Years ago, I had a chance to talk to a bunch of high school English teachers about writing, and one of the first things they asked was what my high school teachers had done to inspire me to write. I had to honestly tell them “Nothing,” because I was well into writing long before I got to high school, and the stuff I cared about writing was stuff my teachers never saw and therefore had no influence on.
Then one of them asked a very perceptive question: What had my teachers done right, and what had they done wrong? I had to think about that for a bit. The “right” part was fairly easy; I got a terrific grounding in grammar and syntax and sentence structure from my grammar school and high school teachers. No, it didn’t have a lot to do with creativity and inspiration; it wasn’t part of the glamorous fun stuff, but boy, was that important.
The “wrong” piece was a lot harder. I had really good English teachers. But after a minute or two, what I came up with was “They didn’t tell me what I was doing right.” When I got an essay back, all the mistakes were marked in big red letters, but there weren’t any red letters that said “Great metaphor!” or “This flows well.” When I got an A, there’d be almost no red marks on the page; when I got a C, there’d be lots.
I’m thinking about this because I was at a panel yesterday (I’m currently at Conquest 44 in Kansas City) listening to editors talk about what makes the difference between the top ten percent of the slush pile – the stuff that’s competently written but that just doesn’t grab folks – and the top two percent that actually gets published. And one of them commented to the effect that most would-be writers are busy avoiding mistakes, on the theory that a mistake-free manuscript will be saleable. Many critique groups and beta readers also spend a lot of time trying to root out errors (which is where all those “Do Not Ever Do This” lists come from). We’ve been conditioned to do this by years of school in which we were rewarded for turning in a mistake-free essay.
But it is almost trivially easy to write a perfect, mistake-free story – correct grammar and syntax, no spelling errors, technically correct dialog, good balance between narrative and action, etc. – that is, unfortunately, also BORING. And the one thing that a successful piece of fiction must not be is boring.
That is, perhaps, an extreme example. My point is that somewhere along the line, would-be writers have to stop focusing on eliminating mistakes and start focusing on whatever it is they do right.
This doesn’t mean that if you know you are very good at witty banter, you fill you entire novel with more and more witty banter; what it means is that if you do good banter (or complex political plots, or appealing characters, or slam-bang action), you look at ways to make those bits even better. You don’t make a diamond by taking a lump of coal and eliminating all the black bits, or by adding more carbon to it, or by cutting and polishing the coal. You make a diamond by taking a lot of coal and subjecting it to enormous heat and pressure until it crystalizes…and then what you have is raw diamond, which still needs to be cut and polished in order to sparkle.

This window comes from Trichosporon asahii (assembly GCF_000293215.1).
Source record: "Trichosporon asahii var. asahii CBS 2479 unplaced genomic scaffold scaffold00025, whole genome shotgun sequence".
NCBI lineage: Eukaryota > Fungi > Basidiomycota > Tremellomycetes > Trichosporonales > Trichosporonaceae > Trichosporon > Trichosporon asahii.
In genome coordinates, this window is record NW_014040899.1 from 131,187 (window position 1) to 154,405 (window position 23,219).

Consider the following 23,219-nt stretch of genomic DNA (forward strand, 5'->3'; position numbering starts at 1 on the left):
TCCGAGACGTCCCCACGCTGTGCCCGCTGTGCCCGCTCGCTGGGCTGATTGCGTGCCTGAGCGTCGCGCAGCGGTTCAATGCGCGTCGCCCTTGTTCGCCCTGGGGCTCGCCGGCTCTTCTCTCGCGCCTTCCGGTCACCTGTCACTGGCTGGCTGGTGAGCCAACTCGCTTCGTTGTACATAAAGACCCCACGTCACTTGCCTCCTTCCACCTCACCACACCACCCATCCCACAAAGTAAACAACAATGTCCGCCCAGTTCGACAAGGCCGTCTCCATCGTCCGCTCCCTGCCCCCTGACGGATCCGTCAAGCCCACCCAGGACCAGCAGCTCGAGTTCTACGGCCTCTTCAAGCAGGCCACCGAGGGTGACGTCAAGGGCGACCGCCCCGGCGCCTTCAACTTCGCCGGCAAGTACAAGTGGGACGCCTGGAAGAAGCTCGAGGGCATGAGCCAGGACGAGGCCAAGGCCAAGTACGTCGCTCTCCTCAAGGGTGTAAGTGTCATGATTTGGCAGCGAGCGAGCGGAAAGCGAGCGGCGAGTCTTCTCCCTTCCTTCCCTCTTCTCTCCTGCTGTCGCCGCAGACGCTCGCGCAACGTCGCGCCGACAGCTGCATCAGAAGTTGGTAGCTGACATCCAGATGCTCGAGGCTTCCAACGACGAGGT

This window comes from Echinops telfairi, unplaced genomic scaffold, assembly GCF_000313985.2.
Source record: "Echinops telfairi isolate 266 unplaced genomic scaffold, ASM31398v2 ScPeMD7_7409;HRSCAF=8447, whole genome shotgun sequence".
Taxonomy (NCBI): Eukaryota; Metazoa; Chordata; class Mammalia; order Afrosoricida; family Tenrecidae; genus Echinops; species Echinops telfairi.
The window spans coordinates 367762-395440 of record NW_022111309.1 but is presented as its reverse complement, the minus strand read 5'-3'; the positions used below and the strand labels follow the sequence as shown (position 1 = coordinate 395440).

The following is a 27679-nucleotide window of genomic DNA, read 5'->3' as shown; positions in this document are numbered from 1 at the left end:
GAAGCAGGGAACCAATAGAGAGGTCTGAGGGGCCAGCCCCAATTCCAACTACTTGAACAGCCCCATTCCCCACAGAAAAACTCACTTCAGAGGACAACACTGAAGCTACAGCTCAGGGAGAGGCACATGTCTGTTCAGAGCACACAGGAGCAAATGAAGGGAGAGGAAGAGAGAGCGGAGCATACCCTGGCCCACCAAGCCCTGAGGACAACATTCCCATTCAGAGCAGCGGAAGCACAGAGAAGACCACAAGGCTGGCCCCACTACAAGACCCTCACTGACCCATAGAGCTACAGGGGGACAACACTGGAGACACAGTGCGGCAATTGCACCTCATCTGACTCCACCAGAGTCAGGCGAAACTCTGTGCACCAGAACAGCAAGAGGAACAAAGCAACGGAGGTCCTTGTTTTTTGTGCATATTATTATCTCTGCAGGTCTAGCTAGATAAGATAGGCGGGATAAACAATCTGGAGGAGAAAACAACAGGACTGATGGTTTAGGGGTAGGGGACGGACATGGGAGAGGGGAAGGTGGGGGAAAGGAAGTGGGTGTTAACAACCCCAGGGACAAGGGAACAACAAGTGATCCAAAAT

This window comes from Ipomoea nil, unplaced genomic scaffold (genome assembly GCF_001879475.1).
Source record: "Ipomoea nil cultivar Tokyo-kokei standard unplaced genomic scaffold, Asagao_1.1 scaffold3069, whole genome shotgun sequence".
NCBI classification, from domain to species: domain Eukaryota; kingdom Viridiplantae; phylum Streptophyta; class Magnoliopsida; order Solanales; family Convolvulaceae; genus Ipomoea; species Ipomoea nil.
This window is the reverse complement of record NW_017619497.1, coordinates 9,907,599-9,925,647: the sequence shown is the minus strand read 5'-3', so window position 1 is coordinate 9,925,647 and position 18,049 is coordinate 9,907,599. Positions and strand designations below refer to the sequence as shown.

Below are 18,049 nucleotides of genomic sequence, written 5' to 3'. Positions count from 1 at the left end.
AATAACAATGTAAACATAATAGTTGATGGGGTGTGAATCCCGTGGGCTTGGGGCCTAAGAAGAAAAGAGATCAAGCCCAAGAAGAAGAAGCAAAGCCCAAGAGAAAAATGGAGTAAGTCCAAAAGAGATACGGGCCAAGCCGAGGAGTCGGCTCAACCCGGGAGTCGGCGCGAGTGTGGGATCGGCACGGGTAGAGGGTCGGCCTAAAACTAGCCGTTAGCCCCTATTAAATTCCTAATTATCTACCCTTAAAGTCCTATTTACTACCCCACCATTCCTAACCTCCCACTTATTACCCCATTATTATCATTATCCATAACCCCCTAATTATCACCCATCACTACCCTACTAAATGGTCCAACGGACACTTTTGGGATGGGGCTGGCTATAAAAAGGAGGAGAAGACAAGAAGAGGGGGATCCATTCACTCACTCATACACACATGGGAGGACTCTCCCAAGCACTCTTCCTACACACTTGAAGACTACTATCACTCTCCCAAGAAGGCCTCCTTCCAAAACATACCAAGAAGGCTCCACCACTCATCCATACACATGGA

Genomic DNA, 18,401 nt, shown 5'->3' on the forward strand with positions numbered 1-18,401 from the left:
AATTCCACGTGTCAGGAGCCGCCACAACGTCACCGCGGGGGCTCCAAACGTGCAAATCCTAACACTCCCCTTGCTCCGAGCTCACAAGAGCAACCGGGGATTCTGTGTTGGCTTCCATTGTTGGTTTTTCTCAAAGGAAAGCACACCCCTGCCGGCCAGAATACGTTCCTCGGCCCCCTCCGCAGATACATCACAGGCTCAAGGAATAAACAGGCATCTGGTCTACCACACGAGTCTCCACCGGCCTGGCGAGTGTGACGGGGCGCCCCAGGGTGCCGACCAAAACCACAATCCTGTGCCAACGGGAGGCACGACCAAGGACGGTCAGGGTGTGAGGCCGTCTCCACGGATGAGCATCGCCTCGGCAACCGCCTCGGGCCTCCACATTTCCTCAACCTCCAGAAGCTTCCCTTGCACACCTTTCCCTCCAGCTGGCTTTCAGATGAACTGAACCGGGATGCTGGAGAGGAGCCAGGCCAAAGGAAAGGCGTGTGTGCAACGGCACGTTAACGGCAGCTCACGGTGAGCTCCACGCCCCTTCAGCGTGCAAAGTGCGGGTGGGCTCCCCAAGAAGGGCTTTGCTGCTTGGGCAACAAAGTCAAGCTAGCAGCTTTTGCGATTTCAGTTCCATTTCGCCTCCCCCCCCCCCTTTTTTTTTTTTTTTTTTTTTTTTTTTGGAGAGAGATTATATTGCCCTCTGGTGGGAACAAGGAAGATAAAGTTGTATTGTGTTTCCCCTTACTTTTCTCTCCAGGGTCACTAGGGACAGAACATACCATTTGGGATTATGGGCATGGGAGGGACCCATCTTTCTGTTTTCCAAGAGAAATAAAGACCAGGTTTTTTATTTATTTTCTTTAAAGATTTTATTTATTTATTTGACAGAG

What editors want is something that sparkles, or at least that has the potential to sparkle. Most of the slush pile is unrefined ore – mostly useless dirt. Coal is at least useful, and has the potential to become something more, but it’s the diamonds, raw or cut and polished, that the editors are hunting for.
Figuring out what you do well, and then figuring out how to do it even better, is a lot harder than it sounds. The first step is to look at your writing and notice what things you most enjoy writing, where you have the most fun, which things get you excited about your story and make you want to sit down and work, which scenes you always look forward to doing, and which scenes always seem to creep into the work even though you hadn’t intended them to. People usually enjoy doing things they do well, so the stuff that you most enjoy writing is the first place to look for your particular strengths.
Beta readers are another place to look for your strong points, though one has to take a little care to be sure that when Gina says “I love your action scenes!” it’s because you really are doing very nice action, and not because Gina adores action of any kind whether it’s done well or not. Mostly, though, a second set of eyes can sometimes see things that you, as a writer, don’t see (or don’t see as strengths).
Once you have some idea where your strengths lie, you can start condensing the coal into diamond, or cutting and polishing the raw gem into a jewel. You do this the same way you go about working on the areas where you know you’re weak, except that it is often more difficult to figure out how to improve something that you’re already doing well. I’d recommend that the first thing you look at is whether it needs to be more or less – that is, whether tightening up the prose will make each individual instance work even better (which is frequently the case), or whether you need more instances, or whether you’re one of those writers who under-writes and who needs to spread out a bit or flesh out existing scenes to bring out the virtues that are already there.
A lot of it is intuition and developing a feel for what makes the cool stuff cool and the fun stuff fun.